Wat That Guest House
How has this hotel rated in the past?
- Airport Transportation
- Drycleaning onsite
- Breakfast Available
- Free parking
TripAdvisor Reviews Wat That Guest House Luang Prabang
Travel Blogs from Luang Prabang
... but I powered through. Next was the waterfalls, which was really fun and quite beautiful. We all took turns jumping from this one mini cliff and just hanging out in the water. We came back, roamed the streets, got lost a little, then got ready for dinner at a place called the hive, another one owned by a Canadian. This was our "family" meal, and j had pork ribs which were quite yummy. The dessert were bacon wrapped ...
We left Vang Vieng early in the morning, and we were all feeling a little delicate. This didn't help when we were told it would be 5 hours but due to a lot of faffing by the driver including picking up a live chicken in a box and dropping off some friends and family members we arrived 8 hours later. Due to being unorganised we hadn't had time to book a hostel so when we arrived we shared a Tuk Tuk with a girl who was heading to Central backpackers ...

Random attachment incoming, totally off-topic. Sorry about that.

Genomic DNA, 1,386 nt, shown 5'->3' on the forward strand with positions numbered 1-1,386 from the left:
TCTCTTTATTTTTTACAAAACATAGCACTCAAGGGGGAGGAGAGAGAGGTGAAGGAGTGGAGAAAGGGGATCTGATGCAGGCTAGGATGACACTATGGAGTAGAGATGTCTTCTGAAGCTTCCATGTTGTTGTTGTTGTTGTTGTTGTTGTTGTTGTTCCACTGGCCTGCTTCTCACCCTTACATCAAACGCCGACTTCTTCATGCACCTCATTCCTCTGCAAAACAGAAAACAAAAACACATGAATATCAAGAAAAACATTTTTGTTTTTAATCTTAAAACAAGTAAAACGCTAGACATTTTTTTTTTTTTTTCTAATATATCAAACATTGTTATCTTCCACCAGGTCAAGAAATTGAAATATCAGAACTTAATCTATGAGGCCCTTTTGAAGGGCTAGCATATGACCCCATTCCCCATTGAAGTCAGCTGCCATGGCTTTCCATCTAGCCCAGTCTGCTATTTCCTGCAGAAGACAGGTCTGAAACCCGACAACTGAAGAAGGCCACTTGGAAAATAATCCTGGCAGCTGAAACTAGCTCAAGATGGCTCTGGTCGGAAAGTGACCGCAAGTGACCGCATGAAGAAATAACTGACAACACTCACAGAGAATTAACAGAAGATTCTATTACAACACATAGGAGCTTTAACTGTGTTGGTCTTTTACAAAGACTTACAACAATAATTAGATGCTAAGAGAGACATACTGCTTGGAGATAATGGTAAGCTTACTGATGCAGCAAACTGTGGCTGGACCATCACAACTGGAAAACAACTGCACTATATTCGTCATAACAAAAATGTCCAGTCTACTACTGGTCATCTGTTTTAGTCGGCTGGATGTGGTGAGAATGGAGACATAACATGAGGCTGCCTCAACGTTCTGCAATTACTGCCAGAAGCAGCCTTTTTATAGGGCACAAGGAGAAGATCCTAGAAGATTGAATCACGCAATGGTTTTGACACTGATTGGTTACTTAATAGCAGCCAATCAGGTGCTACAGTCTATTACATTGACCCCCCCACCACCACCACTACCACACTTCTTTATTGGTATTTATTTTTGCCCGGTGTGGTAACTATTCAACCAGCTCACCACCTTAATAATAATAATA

... us where they had been staying on the side of the road and we stayed there too. We enjoyed catching up with them over dinner.
Wherever we have had Tilly parked there has been a lot of interest in her. There are a lot more tourists here. Aussies and Europeans recognise it as a campervan, and Aussies recognise the plates of course. There are no campervans in Asia so most Asians ...
Today was one of those unique cultural days that is hard to replicate. We had to wake up around 5:00am and meet at the lobby around 5:30am. We got onto a fleet of Tuk Tuk's that were waiting for us and brought us to one of the temples to give alms (food) to the monks. This only happens in Luang Prabang and for the most part nowhere else in the world. The streets are lined with people on the sidewalks and everyday around 6-6:30am hundreds of monks walk down a line ...
... back. On the way stop off at two places. The first was another Hmong village to see who they lived. And also for the kids to try and sell us their wares. They start them young. We then stopped off at a village near the airport where lots of local people were exhibiting their handicrafts, the first place was a silk cloth shop, where women were making the scarfs etc. they also breed the silk worm so they could use the materials for their cloths. We then saw a ...